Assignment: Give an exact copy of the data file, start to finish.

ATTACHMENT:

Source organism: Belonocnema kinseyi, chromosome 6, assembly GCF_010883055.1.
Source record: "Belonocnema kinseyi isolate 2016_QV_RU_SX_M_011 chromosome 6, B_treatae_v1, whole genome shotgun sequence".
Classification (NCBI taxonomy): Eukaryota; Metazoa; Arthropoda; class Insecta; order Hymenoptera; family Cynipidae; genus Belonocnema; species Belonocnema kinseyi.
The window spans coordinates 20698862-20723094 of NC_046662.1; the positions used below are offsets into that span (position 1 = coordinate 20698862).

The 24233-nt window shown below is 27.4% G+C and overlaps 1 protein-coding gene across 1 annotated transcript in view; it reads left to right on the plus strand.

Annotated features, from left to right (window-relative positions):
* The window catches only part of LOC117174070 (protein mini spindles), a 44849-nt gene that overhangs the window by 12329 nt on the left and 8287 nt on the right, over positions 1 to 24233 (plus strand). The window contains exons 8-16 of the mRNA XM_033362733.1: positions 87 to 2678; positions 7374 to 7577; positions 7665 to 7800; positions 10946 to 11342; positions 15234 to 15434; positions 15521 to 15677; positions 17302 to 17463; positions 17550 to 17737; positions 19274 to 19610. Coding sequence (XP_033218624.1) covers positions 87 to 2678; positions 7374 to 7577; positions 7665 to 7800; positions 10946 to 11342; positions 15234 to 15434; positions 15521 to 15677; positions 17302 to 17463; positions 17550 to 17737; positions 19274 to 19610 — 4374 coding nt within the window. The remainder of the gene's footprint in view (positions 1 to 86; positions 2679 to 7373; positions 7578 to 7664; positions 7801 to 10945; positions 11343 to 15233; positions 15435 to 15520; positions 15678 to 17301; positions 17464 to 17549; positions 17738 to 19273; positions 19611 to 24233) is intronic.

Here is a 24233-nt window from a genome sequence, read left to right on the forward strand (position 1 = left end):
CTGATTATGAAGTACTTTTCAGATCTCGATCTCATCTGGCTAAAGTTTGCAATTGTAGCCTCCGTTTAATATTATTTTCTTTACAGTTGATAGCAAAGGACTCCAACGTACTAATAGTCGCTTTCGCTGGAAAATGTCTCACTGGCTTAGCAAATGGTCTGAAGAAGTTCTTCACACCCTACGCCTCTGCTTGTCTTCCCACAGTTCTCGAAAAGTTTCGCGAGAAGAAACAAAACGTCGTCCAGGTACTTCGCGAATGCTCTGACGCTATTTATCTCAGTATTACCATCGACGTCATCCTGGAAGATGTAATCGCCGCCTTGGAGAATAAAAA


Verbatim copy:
Source organism: Belonocnema kinseyi, chromosome 6, assembly GCF_010883055.1.
Source record: "Belonocnema kinseyi isolate 2016_QV_RU_SX_M_011 chromosome 6, B_treatae_v1, whole genome shotgun sequence".
Classification (NCBI taxonomy): Eukaryota; Metazoa; Arthropoda; class Insecta; order Hymenoptera; family Cynipidae; genus Belonocnema; species Belonocnema kinseyi.
The window spans coordinates 20698862-20723094 of NC_046662.1; the positions used below are offsets into that span (position 1 = coordinate 20698862).

The 24233-nt window shown below is 27.4% G+C and overlaps 1 protein-coding gene across 1 annotated transcript in view; it reads left to right on the plus strand.

Annotated features, from left to right (window-relative positions):
* The window catches only part of LOC117174070 (protein mini spindles), a 44849-nt gene that overhangs the window by 12329 nt on the left and 8287 nt on the right, over positions 1 to 24233 (plus strand). The window contains exons 8-16 of the mRNA XM_033362733.1: positions 87 to 2678; positions 7374 to 7577; positions 7665 to 7800; positions 10946 to 11342; positions 15234 to 15434; positions 15521 to 15677; positions 17302 to 17463; positions 17550 to 17737; positions 19274 to 19610. Coding sequence (XP_033218624.1) covers positions 87 to 2678; positions 7374 to 7577; positions 7665 to 7800; positions 10946 to 11342; positions 15234 to 15434; positions 15521 to 15677; positions 17302 to 17463; positions 17550 to 17737; positions 19274 to 19610 — 4374 coding nt within the window. The remainder of the gene's footprint in view (positions 1 to 86; positions 2679 to 7373; positions 7578 to 7664; positions 7801 to 10945; positions 11343 to 15233; positions 15435 to 15520; positions 15678 to 17301; positions 17464 to 17549; positions 17738 to 19273; positions 19611 to 24233) is intronic.

Here is a 24233-nt window from a genome sequence, read left to right on the forward strand (position 1 = left end):
CTGATTATGAAGTACTTTTCAGATCTCGATCTCATCTGGCTAAAGTTTGCAATTGTAGCCTCCGTTTAATATTATTTTCTTTACAGTTGATAGCAAAGGACTCCAACGTACTAATAGTCGCTTTCGCTGGAAAATGTCTCACTGGCTTAGCAAATGGTCTGAAGAAGTTCTTCACACCCTACGCCTCTGCTTGTCTTCCCACAGTTCTCGAAAAGTTTCGCGAGAAGAAACAAAACGTCGTCCAGGTACTTCGCGAATGCTCTGACGCTATTTATCTCAGTATTACCATCGACGTCATCCTGGAAGATGTAATCGCCGCCTTGGAGAATAAAAA